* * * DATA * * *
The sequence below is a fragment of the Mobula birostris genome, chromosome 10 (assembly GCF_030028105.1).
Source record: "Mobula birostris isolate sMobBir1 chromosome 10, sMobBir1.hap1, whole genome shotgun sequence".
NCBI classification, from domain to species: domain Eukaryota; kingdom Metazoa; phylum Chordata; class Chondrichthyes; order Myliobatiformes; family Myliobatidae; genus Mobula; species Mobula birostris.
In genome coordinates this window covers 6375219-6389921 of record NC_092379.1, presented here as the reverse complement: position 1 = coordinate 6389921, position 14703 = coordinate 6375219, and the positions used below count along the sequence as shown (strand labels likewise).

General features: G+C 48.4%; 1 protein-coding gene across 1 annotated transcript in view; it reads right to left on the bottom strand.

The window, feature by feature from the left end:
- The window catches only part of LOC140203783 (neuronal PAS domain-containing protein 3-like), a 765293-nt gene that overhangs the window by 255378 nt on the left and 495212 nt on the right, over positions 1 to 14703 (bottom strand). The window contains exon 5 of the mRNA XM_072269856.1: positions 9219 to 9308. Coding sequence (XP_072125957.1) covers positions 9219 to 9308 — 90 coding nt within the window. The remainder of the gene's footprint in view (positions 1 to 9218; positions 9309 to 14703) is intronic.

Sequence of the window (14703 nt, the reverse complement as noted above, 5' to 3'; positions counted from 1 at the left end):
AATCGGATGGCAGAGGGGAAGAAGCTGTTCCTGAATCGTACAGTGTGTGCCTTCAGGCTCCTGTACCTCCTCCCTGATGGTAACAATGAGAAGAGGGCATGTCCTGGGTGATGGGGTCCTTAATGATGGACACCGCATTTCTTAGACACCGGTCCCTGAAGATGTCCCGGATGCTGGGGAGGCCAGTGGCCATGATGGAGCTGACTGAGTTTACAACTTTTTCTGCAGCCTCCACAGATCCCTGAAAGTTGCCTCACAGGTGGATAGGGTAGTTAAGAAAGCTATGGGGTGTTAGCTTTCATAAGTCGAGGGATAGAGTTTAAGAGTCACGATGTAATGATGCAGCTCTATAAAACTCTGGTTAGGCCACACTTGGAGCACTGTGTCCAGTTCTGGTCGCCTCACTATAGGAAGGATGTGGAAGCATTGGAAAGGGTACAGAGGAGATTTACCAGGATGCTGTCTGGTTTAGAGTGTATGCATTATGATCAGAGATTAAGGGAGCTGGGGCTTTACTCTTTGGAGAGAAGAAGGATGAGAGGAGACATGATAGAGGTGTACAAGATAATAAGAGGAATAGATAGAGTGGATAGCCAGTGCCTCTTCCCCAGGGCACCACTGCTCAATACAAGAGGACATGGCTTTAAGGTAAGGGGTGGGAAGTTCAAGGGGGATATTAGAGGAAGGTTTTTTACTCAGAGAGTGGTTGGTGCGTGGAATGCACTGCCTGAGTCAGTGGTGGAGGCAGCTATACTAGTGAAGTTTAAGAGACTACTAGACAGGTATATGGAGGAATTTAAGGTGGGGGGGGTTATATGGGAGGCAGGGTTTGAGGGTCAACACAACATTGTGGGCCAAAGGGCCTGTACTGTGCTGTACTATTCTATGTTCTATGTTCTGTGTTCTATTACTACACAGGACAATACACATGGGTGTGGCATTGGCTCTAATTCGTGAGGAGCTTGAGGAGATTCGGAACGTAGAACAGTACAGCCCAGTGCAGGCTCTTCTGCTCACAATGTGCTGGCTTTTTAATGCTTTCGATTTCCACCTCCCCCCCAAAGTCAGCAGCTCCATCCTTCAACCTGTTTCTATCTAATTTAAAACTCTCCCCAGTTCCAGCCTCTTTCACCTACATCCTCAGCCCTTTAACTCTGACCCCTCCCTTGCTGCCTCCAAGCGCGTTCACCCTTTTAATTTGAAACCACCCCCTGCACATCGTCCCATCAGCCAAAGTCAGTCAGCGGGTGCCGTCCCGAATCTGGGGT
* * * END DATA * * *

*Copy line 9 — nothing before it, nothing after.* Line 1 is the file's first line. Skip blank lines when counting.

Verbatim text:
AATCGGATGGCAGAGGGGAAGAAGCTGTTCCTGAATCGTACAGTGTGTGCCTTCAGGCTCCTGTACCTCCTCCCTGATGGTAACAATGAGAAGAGGGCATGTCCTGGGTGATGGGGTCCTTAATGATGGACACCGCATTTCTTAGACACCGGTCCCTGAAGATGTCCCGGATGCTGGGGAGGCCAGTGGCCATGATGGAGCTGACTGAGTTTACAACTTTTTCTGCAGCCTCCACAGATCCCTGAAAGTTGCCTCACAGGTGGATAGGGTAGTTAAGAAAGCTATGGGGTGTTAGCTTTCATAAGTCGAGGGATAGAGTTTAAGAGTCACGATGTAATGATGCAGCTCTATAAAACTCTGGTTAGGCCACACTTGGAGCACTGTGTCCAGTTCTGGTCGCCTCACTATAGGAAGGATGTGGAAGCATTGGAAAGGGTACAGAGGAGATTTACCAGGATGCTGTCTGGTTTAGAGTGTATGCATTATGATCAGAGATTAAGGGAGCTGGGGCTTTACTCTTTGGAGAGAAGAAGGATGAGAGGAGACATGATAGAGGTGTACAAGATAATAAGAGGAATAGATAGAGTGGATAGCCAGTGCCTCTTCCCCAGGGCACCACTGCTCAATACAAGAGGACATGGCTTTAAGGTAAGGGGTGGGAAGTTCAAGGGGGATATTAGAGGAAGGTTTTTTACTCAGAGAGTGGTTGGTGCGTGGAATGCACTGCCTGAGTCAGTGGTGGAGGCAGCTATACTAGTGAAGTTTAAGAGACTACTAGACAGGTATATGGAGGAATTTAAGGTGGGGGGGGTTATATGGGAGGCAGGGTTTGAGGGTCAACACAACATTGTGGGCCAAAGGGCCTGTACTGTGCTGTACTATTCTATGTTCTATGTTCTGTGTTCTATTACTACACAGGACAATACACATGGGTGTGGCATTGGCTCTAATTCGTGAGGAGCTTGAGGAGATTCGGAACGTAGAACAGTACAGCCCAGTGCAGGCTCTTCTGCTCACAATGTGCTGGCTTTTTAATGCTTTCGATTTCCACCTCCCCCCCAAAGTCAGCAGCTCCATCCTTCAACCTGTTTCTATCTAATTTAAAACTCTCCCCAGTTCCAGCCTCTTTCACCTACATCCTCAGCCCTTTAACTCTGACCCCTCCCTTGCTGCCTCCAAGCGCGTTCACCCTTTTAATTTGAAACCACCCCCTGCACATCGTCCCATCAGCCAAAGTCAGTCAGCGGGTGCCGTCCCGAATCTGGGGT